If you want to see art as business, go to Chelsea in New York. If you want to look at art as community, walk around Washington.
What you’ll find is a multitude of small art galleries so much a part of their neighborhoods that you might walk right past them. Some are hidden on side streets in residential areas, others are up or down a flight of stairs from street level, some sit right next to shoe stores, corner groceries or banks. But all of them reward a quick visit during a lunch break or on a leisurely weekend stroll.
Some will offer a surprise too. Take the Kathleen Ewing Gallery on a recent Saturday afternoon. It’s at 1609 Connecticut Ave. NW, just one block north of busy Dupont Circle, but you can easily miss the gallery doorway that opens to a tiny vestibule and a flight of stairs.
But on this day your attention is drawn to dogs in orange coats emblazoned with “Adopt Me” scampering on the sidewalk. Look more closely and you will see the sign “Adoption Event Today 12-3.”
Now showing at the Ewing gallery is “Athlete/Warrior,” a photographic project by Jonathan Anderson and Edwin Low depicting young men and women of the U.S. military academies in uniform and as competitive athletes. But twice a month Ms. Ewing, the doyenne of Washington art gallery owners, opens her gallery to orphaned cats and dogs. On the board of the Washington Animal Rescue League (WARL) for 18 years, Ms. Ewing says she “wants to bring animals into the community.”
Upstairs is Mark Nelson, 57, the “cat person” on the WARL staff. In a blue plaid shirt, baseball cap and hiking boots, he keeps an eye on his charges — kittens cuddled by patrons who might take them home. As he answers questions on cat behavior he gazes at the black-and-white photographs on the surrounding walls.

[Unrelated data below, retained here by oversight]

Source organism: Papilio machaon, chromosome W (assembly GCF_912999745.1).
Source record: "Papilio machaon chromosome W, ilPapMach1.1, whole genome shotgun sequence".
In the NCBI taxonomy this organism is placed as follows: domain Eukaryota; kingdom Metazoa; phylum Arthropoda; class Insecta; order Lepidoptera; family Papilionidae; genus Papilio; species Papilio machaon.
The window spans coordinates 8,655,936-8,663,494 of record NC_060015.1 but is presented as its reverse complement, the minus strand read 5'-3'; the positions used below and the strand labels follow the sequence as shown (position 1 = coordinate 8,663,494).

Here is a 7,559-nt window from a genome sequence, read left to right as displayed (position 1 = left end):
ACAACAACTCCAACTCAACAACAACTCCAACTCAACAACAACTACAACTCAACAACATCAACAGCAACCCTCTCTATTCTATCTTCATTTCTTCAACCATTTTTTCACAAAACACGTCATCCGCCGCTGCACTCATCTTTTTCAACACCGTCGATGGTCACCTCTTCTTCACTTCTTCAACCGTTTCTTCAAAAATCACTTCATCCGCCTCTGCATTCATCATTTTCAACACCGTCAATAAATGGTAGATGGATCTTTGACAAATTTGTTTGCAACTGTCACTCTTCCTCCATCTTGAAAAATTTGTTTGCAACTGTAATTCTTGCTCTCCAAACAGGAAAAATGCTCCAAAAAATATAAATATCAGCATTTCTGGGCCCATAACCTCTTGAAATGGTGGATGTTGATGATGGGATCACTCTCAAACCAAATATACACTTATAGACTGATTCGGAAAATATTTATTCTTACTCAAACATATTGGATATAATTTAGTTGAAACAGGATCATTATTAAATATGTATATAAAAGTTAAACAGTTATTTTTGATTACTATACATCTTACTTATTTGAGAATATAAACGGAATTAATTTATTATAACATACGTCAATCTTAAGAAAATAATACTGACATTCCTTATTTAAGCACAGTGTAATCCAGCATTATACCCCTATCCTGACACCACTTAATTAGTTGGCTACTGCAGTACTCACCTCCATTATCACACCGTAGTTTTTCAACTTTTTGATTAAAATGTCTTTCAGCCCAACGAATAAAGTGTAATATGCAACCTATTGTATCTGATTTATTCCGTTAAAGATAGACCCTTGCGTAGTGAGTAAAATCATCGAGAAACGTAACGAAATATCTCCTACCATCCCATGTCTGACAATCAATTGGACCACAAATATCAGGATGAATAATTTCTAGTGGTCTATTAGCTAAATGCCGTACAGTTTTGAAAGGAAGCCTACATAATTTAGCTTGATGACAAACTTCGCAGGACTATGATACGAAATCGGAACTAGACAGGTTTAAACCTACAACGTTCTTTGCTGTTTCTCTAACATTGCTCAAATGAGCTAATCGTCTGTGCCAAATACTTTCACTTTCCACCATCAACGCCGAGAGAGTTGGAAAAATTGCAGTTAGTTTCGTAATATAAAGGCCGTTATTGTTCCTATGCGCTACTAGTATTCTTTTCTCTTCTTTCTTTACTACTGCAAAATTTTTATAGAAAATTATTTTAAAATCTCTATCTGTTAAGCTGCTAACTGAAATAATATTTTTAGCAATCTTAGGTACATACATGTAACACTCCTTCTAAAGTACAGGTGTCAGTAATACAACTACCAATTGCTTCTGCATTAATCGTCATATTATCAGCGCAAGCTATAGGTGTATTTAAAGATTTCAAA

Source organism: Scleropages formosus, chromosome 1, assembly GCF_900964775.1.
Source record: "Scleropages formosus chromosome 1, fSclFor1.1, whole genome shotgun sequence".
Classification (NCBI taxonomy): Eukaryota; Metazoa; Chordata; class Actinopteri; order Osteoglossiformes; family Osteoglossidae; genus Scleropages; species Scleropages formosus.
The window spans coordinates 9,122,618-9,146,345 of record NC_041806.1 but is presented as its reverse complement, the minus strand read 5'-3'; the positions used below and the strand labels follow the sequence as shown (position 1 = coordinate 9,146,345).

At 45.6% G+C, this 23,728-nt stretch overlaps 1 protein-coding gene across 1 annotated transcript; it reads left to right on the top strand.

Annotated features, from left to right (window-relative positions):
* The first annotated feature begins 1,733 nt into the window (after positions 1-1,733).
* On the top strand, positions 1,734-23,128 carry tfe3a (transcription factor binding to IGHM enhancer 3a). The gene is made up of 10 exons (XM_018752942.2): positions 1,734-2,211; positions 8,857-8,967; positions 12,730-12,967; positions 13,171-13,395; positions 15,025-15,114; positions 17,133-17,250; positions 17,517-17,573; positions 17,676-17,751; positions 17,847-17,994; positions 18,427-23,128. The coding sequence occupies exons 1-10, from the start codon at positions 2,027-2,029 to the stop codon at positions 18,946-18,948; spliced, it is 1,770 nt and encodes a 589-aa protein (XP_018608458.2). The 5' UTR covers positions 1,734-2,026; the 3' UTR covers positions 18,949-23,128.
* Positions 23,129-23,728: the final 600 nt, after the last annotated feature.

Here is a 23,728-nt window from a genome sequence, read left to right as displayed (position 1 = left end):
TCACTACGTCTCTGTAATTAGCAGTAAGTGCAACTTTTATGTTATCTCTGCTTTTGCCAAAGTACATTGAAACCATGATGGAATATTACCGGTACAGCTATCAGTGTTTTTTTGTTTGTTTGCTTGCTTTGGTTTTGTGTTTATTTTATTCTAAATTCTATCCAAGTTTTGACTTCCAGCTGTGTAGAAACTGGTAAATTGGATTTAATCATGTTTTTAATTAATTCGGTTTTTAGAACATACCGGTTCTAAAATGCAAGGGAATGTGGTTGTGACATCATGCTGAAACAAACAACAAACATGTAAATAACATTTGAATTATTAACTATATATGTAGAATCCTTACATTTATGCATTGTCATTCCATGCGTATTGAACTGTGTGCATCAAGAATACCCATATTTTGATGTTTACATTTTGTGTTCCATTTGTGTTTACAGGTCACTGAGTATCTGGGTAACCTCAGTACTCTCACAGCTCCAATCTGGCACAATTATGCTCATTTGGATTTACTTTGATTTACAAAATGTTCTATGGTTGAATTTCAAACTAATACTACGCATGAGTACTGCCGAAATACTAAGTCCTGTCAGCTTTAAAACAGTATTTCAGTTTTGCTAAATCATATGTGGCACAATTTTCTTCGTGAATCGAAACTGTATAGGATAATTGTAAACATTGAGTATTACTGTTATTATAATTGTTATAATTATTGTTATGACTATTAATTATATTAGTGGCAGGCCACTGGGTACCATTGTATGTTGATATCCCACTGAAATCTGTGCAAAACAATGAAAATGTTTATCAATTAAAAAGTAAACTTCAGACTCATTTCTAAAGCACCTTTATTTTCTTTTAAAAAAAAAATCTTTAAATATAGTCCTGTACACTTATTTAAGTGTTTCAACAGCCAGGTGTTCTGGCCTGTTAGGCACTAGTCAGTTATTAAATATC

“Art and animals are my first love,” he says — so it seems natural to show off these beauties in an art gallery.
Farther north on Connecticut Avenue, on the west side at No. 1732, is the Washington Printmakers Gallery. At street level all you see on first glance is the striking Greek restaurant Mourayo. But go up the stairs beside the restaurant entrance and you’ll enter a bright space with a full wall of windows looking onto the broad avenue. The wood floors are highly polished and you can sit on a wooden bench in the room’s center, swivel around and look at the colorful prints on the walls.
This is a cooperative gallery, explains Martha Oatway, a gallery member and printmaker from Crofton. It represents 38 local artists who take turns exhibiting their work and staffing the gallery. Currently on show are “Earthprints,” monotypes, monoprints and linocuts by Jean Barnes Downs.
“This is a great way to help artists in our community show their work to the public and hopefully sell it as well,” she says. “There’s something for everyone here.”
The gallery has been here for 20 years, renting the space from Natalina Koropoulos, proprietor of Mourayo, who owns the building as well as the Italian restaurant La Tomate across the street.
“It’s a wonderful collaboration that brings fine art and dining together for our neighbors,” Ms. Oatway says.
Another hidden gem a few blocks away is the Robert Brown Gallery. Go south on Connecticut Avenue two blocks, grab a coffee at the corner Starbucks cafe and turn right. At the quiet end of R Street Northwest on the corner of 21st, the gallery sits in the lower level of a striking townhouse.